Is Microsoft getting ready to kill Windows?

No, I'm not talking about killing Vista. Microsoft is already burying that living dead operating system as fast it can. I'm talking about killing Windows itself. That's the conclusion I've drawn from David Worthington's story about Microsoft's plans for Midori, a next generation operating system.

According to Worthington, who managed to get his hands on Microsoft's internal documents, "Midori is an offshoot of Microsoft Research's Singularity [a limited open-source] operating system, the tools and libraries of which are completely managed code. Midori is designed to run directly on native hardware (x86, x64 and ARM), be hosted on the Windows Hyper-V hypervisor, or even be hosted by a Windows process."

Microsoft's objective for Midori, writes Worthington, is no less than replacing Windows. "Microsoft is carefully mapping out migration strategies to move customers from Windows to Midori, its planned legacy-free operating environment, virtualization, and a composite application model that permits applications to be hosted by both OSes, are key to the strategy."

It's about time!

Windows, for all its popularity, has been outdated trash almost since its beginnings. Its chief twin problems, from where I sit, have always been that it's a single user operating system in a multi-user networked world and its programming model that can't tell the difference between data and code. Put them together and you get such useful, but totally insecure, program interfaces as DDE (Dynamic Data Exchange), OLE (Object Linking and Embedding) and ActiveX.

The result is an operating system where it's easy to exchange date between programs like Excel and Word, and just as easy to infect systems with malware via Internet Explorer. Windows was insecure from day one and nothing, Nothing, will ever change that. Its insecurity is built in. Is it any wonder that 16,000 Web sites a day are being compromised to bring malware to Windows systems? With Windows as the most popular desktop operating system, it's like shooting fish in a barrel.

Midori, on the other hand, is being "from the ground up to be connected." That's key. If they do that, then they might have something worth using.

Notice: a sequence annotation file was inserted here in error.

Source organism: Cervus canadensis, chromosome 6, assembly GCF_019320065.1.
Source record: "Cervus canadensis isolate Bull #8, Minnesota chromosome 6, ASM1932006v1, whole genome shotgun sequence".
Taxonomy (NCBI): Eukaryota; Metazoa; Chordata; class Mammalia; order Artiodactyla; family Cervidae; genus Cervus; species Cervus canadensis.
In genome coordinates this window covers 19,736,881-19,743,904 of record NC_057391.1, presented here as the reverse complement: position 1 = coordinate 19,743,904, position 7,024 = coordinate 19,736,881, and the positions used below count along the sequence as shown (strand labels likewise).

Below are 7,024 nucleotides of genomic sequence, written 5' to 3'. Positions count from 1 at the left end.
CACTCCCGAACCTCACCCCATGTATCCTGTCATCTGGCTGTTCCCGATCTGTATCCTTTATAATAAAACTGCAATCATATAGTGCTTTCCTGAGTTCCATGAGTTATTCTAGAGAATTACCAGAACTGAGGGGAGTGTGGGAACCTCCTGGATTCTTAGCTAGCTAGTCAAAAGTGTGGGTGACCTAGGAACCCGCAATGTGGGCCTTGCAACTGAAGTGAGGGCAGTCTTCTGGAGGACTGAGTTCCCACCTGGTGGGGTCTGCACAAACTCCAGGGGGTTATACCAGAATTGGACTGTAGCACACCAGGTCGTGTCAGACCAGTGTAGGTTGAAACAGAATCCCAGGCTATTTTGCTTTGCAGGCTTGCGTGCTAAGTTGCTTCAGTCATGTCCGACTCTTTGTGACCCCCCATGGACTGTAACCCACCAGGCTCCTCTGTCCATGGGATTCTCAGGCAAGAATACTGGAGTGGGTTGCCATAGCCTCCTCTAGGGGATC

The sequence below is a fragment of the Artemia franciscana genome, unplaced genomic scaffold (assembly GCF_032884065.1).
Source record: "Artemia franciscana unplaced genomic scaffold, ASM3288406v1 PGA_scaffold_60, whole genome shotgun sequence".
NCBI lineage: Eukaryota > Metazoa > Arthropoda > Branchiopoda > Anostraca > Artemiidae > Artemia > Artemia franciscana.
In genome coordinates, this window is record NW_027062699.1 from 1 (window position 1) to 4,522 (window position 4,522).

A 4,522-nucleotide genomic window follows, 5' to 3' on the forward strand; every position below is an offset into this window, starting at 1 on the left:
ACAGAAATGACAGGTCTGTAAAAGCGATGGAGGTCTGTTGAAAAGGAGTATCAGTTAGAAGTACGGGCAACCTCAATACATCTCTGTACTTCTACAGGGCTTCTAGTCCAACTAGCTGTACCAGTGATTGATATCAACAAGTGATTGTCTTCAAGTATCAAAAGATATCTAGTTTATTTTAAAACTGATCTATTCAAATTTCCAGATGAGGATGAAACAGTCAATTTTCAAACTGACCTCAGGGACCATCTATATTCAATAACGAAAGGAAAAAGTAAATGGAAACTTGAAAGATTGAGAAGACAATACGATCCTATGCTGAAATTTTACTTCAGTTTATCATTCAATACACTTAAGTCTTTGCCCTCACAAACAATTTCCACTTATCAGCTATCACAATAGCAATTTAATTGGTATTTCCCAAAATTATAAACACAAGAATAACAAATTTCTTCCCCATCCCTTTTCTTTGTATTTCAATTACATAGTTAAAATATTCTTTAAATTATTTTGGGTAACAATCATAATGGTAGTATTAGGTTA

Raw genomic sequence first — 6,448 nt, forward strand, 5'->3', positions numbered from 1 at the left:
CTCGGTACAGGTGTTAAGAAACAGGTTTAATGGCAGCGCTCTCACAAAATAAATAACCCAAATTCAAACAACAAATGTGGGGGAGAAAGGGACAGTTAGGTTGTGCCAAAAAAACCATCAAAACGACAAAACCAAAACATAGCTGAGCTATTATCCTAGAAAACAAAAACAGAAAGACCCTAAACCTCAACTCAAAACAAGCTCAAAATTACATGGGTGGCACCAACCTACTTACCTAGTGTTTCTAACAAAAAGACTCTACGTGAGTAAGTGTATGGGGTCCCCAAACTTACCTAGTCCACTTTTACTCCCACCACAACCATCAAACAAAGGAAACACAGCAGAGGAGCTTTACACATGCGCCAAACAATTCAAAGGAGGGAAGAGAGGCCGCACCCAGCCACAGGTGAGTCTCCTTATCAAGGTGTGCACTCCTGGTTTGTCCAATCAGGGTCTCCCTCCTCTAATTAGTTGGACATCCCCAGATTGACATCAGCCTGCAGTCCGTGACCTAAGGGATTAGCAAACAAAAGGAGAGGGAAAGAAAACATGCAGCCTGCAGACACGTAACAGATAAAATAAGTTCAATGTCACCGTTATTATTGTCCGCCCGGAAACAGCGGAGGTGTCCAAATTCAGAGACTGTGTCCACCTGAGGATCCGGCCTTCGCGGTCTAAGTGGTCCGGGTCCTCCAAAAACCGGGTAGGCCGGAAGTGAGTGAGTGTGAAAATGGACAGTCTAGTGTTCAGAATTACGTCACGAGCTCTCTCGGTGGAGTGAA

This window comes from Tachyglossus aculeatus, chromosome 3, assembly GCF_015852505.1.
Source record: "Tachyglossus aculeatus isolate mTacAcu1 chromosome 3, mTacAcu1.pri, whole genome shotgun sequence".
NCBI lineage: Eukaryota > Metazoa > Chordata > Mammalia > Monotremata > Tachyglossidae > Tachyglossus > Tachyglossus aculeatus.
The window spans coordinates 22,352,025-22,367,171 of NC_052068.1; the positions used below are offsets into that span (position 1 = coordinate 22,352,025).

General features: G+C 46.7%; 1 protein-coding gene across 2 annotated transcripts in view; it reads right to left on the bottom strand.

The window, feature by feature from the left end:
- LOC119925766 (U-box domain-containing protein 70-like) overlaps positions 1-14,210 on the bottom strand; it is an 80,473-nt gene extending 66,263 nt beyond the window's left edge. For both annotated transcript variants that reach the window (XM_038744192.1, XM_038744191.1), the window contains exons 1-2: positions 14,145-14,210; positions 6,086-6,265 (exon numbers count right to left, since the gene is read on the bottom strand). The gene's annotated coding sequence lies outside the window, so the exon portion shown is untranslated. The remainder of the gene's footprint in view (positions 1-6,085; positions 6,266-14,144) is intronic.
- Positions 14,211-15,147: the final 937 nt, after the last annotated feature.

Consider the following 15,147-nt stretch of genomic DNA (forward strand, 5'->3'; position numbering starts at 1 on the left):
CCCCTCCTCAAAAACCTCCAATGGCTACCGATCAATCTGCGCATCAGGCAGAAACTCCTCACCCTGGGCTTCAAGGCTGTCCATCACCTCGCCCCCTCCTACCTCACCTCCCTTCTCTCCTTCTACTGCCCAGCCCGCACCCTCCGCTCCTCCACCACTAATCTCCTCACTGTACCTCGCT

"Microsoft [also] intends for Midori to be componentized from the beginning to achieve performance and security benefits." That's also good news. I have to say that I like the sound of Midori.

The sooner Microsoft kills off Windows and moves to Midori the better as far as I'm concerned. There's only one thing they need to do to make it perfect. Singularity is already sort of open source, how about making Midori really open source?

Now, Microsoft will never go with the GPL. That just isn't going to happen. But why couldn't Microsoft use a version of the Mozilla license or Sun's variant on it, the CDDL (Common Development and Distribution License)? That way, Microsoft still gets to call the shots, but they also get the potential advantage of open-source developer support.

Yes, it would be a radical change. Yes, I know some people, like blogger and former Microsoftie Robert Scoble,dismiss the idea of Windows being replaced out of hand. But, doesn't Microsoft need a revolution?

Vista's going no-where. Linux and Mac are both gaining on the desktop. And, Windows 7 may yet turn out to be just Vista SP2, since I note that now the plan is for Windows 7 to remain a 32-bit operating system. If I were in charge of Microsoft, I wouldn't be thrilled with any of this.

Unfortunately, Ballmer is at Microsoft's controls. Ugh.

I doubt that he has the vision to see that Microsoft needs to reinvent itself for the 21st century. Still, just the fact that Eric Rudder, senior vice president for technical strategy at Microsoft, is in charge of Midori gives me some hope that something may come of it. Come to think of it, there was a time when Rudder was considered as someone who might take Microsoft's helm. Now if Ballmer were to be fired and Rudder took charge... hmmm...

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